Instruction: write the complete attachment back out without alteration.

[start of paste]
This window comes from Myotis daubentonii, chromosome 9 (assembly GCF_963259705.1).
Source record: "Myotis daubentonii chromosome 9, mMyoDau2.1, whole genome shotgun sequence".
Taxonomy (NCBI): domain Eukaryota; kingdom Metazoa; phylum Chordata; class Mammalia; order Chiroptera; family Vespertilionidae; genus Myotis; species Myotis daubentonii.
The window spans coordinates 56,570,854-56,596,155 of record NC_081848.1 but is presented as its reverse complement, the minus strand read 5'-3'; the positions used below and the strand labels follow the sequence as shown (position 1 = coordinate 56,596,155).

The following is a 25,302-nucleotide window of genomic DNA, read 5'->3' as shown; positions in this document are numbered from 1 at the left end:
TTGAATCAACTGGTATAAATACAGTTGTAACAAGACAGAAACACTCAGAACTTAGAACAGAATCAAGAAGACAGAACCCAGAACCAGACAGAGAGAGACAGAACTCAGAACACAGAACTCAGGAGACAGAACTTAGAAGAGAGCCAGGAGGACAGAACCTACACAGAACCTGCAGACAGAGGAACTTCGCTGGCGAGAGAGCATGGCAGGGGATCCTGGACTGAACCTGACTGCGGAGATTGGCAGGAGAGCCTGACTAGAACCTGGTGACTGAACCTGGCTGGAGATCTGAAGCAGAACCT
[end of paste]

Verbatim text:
This window comes from Myotis daubentonii, chromosome 9 (assembly GCF_963259705.1).
Source record: "Myotis daubentonii chromosome 9, mMyoDau2.1, whole genome shotgun sequence".
Taxonomy (NCBI): domain Eukaryota; kingdom Metazoa; phylum Chordata; class Mammalia; order Chiroptera; family Vespertilionidae; genus Myotis; species Myotis daubentonii.
The window spans coordinates 56,570,854-56,596,155 of record NC_081848.1 but is presented as its reverse complement, the minus strand read 5'-3'; the positions used below and the strand labels follow the sequence as shown (position 1 = coordinate 56,596,155).

The following is a 25,302-nucleotide window of genomic DNA, read 5'->3' as shown; positions in this document are numbered from 1 at the left end:
TTGAATCAACTGGTATAAATACAGTTGTAACAAGACAGAAACACTCAGAACTTAGAACAGAATCAAGAAGACAGAACCCAGAACCAGACAGAGAGAGACAGAACTCAGAACACAGAACTCAGGAGACAGAACTTAGAAGAGAGCCAGGAGGACAGAACCTACACAGAACCTGCAGACAGAGGAACTTCGCTGGCGAGAGAGCATGGCAGGGGATCCTGGACTGAACCTGACTGCGGAGATTGGCAGGAGAGCCTGACTAGAACCTGGTGACTGAACCTGGCTGGAGATCTGAAGCAGAACCT